It was nice to see the Aztecs win comfortably on the road against Nevada, but it's this weekend's tilt with New Mexico that should help define the arc of each team's season. Temple almost lost at home to Penn on Wednesday, which might have been grounds for removing it from the field entirely.
Also carrying weight are the losses to Canisius and St. Bonaventure, which will loom large if the Owls don't win at least three out of their five remaining games against the cream of the A-10 crop.
No. 4 Wichita State (18-2, RPI: 14) vs. No. 13 Stephen F. Austin (Southland auto bid)
The Shockers struggle on the road (though they somehow won at VCU back in November), so I presume they'll lose upwards of three more regular-season games, which could cause them to drop a seed or two.
No. 5 Marquette (13-4, RPI: 20) vs. No. 12 Oklahoma State (12-5, RPI: 47) / La Salle (13-5, RPI: 40)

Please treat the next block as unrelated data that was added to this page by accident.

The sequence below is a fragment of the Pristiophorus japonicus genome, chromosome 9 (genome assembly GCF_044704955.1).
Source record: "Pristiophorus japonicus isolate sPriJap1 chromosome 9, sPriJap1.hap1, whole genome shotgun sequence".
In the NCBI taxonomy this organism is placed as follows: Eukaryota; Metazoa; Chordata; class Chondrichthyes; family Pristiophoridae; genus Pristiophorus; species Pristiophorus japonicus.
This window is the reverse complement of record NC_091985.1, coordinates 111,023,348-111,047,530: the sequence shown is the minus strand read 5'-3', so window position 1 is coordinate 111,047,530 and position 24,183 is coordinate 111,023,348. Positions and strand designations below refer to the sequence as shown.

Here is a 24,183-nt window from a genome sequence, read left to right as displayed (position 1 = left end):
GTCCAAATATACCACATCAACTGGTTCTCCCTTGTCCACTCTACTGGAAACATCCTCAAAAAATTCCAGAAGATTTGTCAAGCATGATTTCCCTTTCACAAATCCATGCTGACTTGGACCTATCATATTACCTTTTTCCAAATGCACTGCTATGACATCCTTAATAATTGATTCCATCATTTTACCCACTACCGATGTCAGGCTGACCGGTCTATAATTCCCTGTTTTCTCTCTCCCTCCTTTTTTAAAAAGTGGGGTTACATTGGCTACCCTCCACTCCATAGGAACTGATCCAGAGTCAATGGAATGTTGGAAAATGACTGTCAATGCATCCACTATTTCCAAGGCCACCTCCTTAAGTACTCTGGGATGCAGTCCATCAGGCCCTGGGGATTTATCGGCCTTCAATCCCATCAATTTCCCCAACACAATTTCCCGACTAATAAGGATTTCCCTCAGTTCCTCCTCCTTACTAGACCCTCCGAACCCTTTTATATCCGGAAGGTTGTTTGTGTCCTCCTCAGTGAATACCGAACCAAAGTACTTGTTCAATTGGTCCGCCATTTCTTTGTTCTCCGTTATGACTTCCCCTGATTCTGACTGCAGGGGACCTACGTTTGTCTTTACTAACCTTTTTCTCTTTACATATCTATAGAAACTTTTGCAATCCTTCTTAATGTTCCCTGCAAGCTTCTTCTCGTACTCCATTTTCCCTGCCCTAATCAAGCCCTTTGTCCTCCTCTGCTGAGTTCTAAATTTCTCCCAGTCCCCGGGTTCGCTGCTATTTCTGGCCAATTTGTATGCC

I don't feel great about any of the No. 5 seeds, but Marquette is especially bothersome. Its best win of the season is over a team that's ineligible for the tournament, and that isn't going to change unless it picks up a win over Louisville or Syracuse.
No. 6 Cincinnati (16-4, RPI: 21) vs. No. 11 Wyoming (15-2, RPI: 35)
I'm as surprised as anyone that Cincinnati is this high, but its body of work and remaining schedule suggest that might climb even higher.
Wyoming is "safely" in the field for now, but it won't take much for it to drop out. When all is said and done, I think it's going to be very difficult for the Mountain West to send more than four teams.
No. 3 Oregon (17-2, RPI: 23) vs. No. 14 Davidson (Southern auto bid)
Oregon doesn't play another game this season against Arizona, Arizona State or UCLA. It's going to win the conference and might go 18-0 in the process. If there's one team currently lower than a No. 2 seed that could make a run to the top line, you're looking at it.
No. 7 Iowa State (13-5, RPI: 39) vs. No. 10 Illinois (14-5, RPI: 28)
The loss to Texas Tech on Wednesday wasn't a great idea, but I still think Iowa State is the second-best team in the Big 12, and it will have plenty of opportunities to prove me right or wrong in the next five games.